Plants and Positivity: A winning formula for the future workplace?
As companies seek to improve wellbeing and performance across a range of places in the hybrid era, scientific research suggests that a combination of positive design and biophilic design can address the widest range of human needs.
Positive design and biophilic design both help people feel better and work better, so they are a natural pairing as we develop workplaces and establish new ways of working in the post-Covid-19 world. Each has been shown independently to have beneficial effects on how we think and behave in workplaces and elsewhere – when combined, positive design and biophilic design dramatically improve design outcomes that meet the full range of human needs in relation to place.
Both positive design and biophilic design make it more likely that human capital is used to its full potential. This is particularly useful as organizations more comprehensively consider all the places where their employees might work: onsite, at home, at co-working sites, or somewhere else entirely.
Positive psychologists focus on fuelling wellbeing by ‘accentuating the positive’ rather than ‘eliminating the negative’. Positive designers have a similar ‘glass half full’ approach as opposed to a ‘glass half empty’ one.
Positive design builds on insights from positive psychology to create and improve products and/or services that increase human flourishing. . . in contrast to more traditional approaches in psychology that center around human weaknesses and their treatment, positive psychologists investigate optimal human functioning and the promotion of subjective wellbeing. . . design can also proactively target the promotion of subjective wellbeing by evoking valuable experiences.’
Workplace design that supports the drives recognized by Self-Determination Theory (i.e., doing tasks well, having some control of at-work experiences, and spending time with others as desired) has been linked to users performing to their full potential and living pleasant lives while doing so. The needs reported by the Hassenzahl team include:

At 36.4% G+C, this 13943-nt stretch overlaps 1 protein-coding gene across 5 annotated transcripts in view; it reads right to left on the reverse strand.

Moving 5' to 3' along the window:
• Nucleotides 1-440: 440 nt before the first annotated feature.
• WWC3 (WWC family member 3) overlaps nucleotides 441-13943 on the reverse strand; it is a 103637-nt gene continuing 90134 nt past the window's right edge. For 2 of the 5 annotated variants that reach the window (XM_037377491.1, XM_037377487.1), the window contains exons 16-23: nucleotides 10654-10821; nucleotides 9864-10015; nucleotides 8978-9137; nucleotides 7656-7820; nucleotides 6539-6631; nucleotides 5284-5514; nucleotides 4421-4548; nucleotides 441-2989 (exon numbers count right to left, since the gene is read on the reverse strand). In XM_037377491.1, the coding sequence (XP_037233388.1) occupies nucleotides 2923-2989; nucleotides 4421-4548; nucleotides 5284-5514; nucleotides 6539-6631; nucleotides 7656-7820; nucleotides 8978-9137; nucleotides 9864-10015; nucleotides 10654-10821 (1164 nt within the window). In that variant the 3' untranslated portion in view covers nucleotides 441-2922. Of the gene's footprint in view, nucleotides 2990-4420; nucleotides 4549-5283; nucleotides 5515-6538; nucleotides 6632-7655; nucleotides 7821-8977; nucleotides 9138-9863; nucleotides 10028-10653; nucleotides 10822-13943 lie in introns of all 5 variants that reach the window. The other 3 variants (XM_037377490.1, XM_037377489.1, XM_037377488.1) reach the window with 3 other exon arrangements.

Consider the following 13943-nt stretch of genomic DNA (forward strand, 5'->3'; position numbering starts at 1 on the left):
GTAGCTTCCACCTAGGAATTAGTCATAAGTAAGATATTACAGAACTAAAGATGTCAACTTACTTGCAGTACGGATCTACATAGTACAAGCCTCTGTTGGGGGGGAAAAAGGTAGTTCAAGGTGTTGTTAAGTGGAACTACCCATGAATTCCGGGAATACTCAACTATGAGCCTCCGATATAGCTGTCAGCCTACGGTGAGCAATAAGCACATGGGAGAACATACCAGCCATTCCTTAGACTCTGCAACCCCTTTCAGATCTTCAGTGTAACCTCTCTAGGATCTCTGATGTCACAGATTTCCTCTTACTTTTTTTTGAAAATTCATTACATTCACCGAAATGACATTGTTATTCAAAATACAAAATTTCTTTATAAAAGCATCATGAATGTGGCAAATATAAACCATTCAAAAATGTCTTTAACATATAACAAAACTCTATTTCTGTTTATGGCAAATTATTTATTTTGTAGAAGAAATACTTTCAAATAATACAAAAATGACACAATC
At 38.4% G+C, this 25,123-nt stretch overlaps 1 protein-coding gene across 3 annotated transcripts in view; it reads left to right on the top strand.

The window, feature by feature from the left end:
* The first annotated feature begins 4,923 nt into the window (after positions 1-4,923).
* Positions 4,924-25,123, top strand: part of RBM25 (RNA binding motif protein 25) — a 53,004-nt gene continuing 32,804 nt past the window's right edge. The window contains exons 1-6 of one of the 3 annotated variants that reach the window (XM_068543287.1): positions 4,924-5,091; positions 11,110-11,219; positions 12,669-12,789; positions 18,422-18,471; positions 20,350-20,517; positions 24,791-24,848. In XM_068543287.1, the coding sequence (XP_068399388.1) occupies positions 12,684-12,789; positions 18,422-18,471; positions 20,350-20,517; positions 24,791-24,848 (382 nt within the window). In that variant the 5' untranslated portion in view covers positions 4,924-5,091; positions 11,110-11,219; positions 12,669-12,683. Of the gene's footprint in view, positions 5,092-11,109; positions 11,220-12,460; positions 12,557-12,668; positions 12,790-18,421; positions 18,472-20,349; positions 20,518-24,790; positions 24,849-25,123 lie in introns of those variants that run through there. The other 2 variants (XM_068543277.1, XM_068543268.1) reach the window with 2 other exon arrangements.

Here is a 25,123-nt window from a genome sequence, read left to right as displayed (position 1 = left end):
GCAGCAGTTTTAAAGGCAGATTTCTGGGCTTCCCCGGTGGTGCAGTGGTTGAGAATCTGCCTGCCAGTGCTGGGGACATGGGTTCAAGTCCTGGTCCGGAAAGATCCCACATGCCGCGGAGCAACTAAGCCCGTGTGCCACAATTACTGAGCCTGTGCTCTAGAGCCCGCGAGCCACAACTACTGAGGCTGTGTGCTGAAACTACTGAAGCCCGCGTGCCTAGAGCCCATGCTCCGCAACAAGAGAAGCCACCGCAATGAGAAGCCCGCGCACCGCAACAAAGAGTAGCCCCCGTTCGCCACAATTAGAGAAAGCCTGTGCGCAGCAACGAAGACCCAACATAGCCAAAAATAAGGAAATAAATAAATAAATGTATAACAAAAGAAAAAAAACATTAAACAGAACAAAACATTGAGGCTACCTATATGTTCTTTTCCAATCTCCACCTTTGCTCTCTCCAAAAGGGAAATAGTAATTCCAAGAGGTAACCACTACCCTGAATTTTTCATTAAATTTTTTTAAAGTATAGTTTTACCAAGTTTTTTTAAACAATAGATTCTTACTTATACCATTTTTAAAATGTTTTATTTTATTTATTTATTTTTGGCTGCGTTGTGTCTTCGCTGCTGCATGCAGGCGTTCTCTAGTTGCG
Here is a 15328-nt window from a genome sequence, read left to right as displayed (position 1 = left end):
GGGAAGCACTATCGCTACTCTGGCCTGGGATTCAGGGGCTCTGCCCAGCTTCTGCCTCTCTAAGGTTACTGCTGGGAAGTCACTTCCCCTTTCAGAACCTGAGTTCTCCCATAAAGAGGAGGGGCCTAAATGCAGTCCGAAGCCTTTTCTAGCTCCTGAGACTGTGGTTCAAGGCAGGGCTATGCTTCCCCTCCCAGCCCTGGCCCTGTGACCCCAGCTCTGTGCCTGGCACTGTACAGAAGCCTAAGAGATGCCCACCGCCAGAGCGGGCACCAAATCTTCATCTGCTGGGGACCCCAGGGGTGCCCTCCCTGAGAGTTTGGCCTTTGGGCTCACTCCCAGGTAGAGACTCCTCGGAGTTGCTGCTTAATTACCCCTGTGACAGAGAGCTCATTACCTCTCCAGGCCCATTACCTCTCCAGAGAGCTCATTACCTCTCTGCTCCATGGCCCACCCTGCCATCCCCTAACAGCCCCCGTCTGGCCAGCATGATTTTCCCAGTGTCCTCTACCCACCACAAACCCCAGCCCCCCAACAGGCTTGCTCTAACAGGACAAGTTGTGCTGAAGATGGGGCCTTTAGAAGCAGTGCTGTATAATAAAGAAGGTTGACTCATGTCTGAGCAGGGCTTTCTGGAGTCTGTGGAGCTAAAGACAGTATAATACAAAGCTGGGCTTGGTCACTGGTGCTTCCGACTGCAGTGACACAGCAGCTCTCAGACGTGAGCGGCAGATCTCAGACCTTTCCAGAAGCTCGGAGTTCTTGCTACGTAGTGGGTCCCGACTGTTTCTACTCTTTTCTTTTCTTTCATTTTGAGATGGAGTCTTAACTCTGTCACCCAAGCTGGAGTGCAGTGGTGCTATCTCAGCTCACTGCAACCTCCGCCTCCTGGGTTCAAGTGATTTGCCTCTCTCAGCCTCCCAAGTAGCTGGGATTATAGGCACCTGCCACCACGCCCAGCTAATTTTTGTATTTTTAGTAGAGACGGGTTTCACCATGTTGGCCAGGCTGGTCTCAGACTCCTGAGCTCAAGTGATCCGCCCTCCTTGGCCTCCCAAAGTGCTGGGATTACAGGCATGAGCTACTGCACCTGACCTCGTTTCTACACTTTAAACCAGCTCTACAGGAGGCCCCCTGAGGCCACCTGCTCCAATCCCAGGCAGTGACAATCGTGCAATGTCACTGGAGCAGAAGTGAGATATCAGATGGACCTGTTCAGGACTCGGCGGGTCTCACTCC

- Autonomy – Feeling that you are the cause of your own actions rather than feeling that external forces or pressure are the cause of your action.
- Competence – Feeling that you are very capable and effective in your actions rather than feeling incompetent or ineffective.
- Relatedness – Feeling that you have regular intimate contact with people who care about you rather than feeling lonely and uncared for.
- Popularity – Feeling that you are liked, respected, and have influence over others rather than feeling like a person whose advice or opinion nobody is interested in.
- Stimulation – Feeling that you get plenty of enjoyment and pleasure rather than feeling bored and under stimulated by life.
- Security – Feeling safe and in control of your life rather than feeling uncertain and threatened by your circumstances.
Biophilic design boosts user wellbeing and performance via fundamental aspects of our experiences in the physical environments that surround us and the alignment of those experiences with conditions that improved our lives when we were a young species (e.g., we were safe, could find food, and so on).
In biophilic environments there are, for example: natural materials visible (wood, stone, wool); natural light; at least some curving lines in two- or three-dimensional forms or patterns; conditions that change by time of day or season; features that make users feel safe, such as views from more protected locations; and links between design choices made and a space’s location. Plantscapes are also carefully curated in biophilic environments with one or two green leafy plants in view at any one moment.
Additional attributes of successful biophilic environments include gently moving water, repeated design elements, and gently curving circulation routes.
At the individual level, Browning and colleagues (2012) tie biophilic design to enhanced professional performance, mental health and wellbeing, and to better financial performance by organizations. Joye (2007) reports that biophilic design enhances emotional and cognitive wellbeing. Burnard and Kutnar (2020) suggest that it is possible to use wood furniture as a passive environmental intervention to help office workers cope with stress.
A compelling combination
Combining positive design with biophilic design can result in workplaces that psychologically support user wellbeing and performance to full potential via all levels of Maslow’s hierarchy. Biophilic design’s primary effects can be linked to factors such as physical comfort, safety and security while the benefits of positive design can be tied principally to higher-level concerns such as esteem and self-actualization.
The space user mindsets generated by the joint application of biophilic and positive design are consistent with organizations earning the highest possible returns on their human capital, at both an individual and group level.
Click here to read our blog that explores domesticity within the workplace.
This article is based on a research piece 'Plants and positivity: a winning formula do the future workplace?' authored by Sally Augustin for WORKTECH Academy. workplace Futures Group is a Corporate Member of the Academy, which is a global online platform and membership organisation for the future of work and workplace design.